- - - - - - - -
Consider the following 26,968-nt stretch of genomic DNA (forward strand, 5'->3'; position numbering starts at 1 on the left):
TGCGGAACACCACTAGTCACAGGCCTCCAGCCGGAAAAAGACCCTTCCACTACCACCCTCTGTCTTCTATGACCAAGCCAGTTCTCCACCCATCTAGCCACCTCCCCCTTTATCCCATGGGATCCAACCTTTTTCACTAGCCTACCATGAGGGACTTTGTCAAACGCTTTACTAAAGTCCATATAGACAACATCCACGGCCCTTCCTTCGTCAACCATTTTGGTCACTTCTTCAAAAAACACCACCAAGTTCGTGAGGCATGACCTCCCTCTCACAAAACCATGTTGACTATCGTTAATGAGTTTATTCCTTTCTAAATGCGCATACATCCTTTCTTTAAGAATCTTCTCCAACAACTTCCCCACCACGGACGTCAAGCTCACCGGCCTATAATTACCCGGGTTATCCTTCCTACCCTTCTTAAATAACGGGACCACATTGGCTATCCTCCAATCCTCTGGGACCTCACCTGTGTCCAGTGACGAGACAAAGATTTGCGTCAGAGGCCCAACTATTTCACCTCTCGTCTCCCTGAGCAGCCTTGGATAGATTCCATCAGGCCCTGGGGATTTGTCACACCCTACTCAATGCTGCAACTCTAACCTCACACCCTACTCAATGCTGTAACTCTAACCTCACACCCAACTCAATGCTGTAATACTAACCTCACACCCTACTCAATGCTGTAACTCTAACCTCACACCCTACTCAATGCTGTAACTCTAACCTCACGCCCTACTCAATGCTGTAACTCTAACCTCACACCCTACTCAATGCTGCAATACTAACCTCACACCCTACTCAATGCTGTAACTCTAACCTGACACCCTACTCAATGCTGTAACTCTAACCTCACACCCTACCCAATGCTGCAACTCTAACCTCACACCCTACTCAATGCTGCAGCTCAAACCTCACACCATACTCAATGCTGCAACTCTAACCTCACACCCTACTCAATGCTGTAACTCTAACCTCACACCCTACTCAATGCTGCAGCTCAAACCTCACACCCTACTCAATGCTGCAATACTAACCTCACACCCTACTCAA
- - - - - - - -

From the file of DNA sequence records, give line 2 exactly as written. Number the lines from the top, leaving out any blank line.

TGCGGAACACCACTAGTCACAGGCCTCCAGCCGGAAAAAGACCCTTCCACTACCACCCTCTGTCTTCTATGACCAAGCCAGTTCTCCACCCATCTAGCCACCTCCCCCTTTATCCCATGGGATCCAACCTTTTTCACTAGCCTACCATGAGGGACTTTGTCAAACGCTTTACTAAAGTCCATATAGACAACATCCACGGCCCTTCCTTCGTCAACCATTTTGGTCACTTCTTCAAAAAACACCACCAAGTTCGTGAGGCATGACCTCCCTCTCACAAAACCATGTTGACTATCGTTAATGAGTTTATTCCTTTCTAAATGCGCATACATCCTTTCTTTAAGAATCTTCTCCAACAACTTCCCCACCACGGACGTCAAGCTCACCGGCCTATAATTACCCGGGTTATCCTTCCTACCCTTCTTAAATAACGGGACCACATTGGCTATCCTCCAATCCTCTGGGACCTCACCTGTGTCCAGTGACGAGACAAAGATTTGCGTCAGAGGCCCAACTATTTCACCTCTCGTCTCCCTGAGCAGCCTTGGATAGATTCCATCAGGCCCTGGGGATTTGTCACACCCTACTCAATGCTGCAACTCTAACCTCACACCCTACTCAATGCTGTAACTCTAACCTCACACCCAACTCAATGCTGTAATACTAACCTCACACCCTACTCAATGCTGTAACTCTAACCTCACACCCTACTCAATGCTGTAACTCTAACCTCACGCCCTACTCAATGCTGTAACTCTAACCTCACACCCTACTCAATGCTGCAATACTAACCTCACACCCTACTCAATGCTGTAACTCTAACCTGACACCCTACTCAATGCTGTAACTCTAACCTCACACCCTACCCAATGCTGCAACTCTAACCTCACACCCTACTCAATGCTGCAGCTCAAACCTCACACCATACTCAATGCTGCAACTCTAACCTCACACCCTACTCAATGCTGTAACTCTAACCTCACACCCTACTCAATGCTGCAGCTCAAACCTCACACCCTACTCAATGCTGCAATACTAACCTCACACCCTACTCAA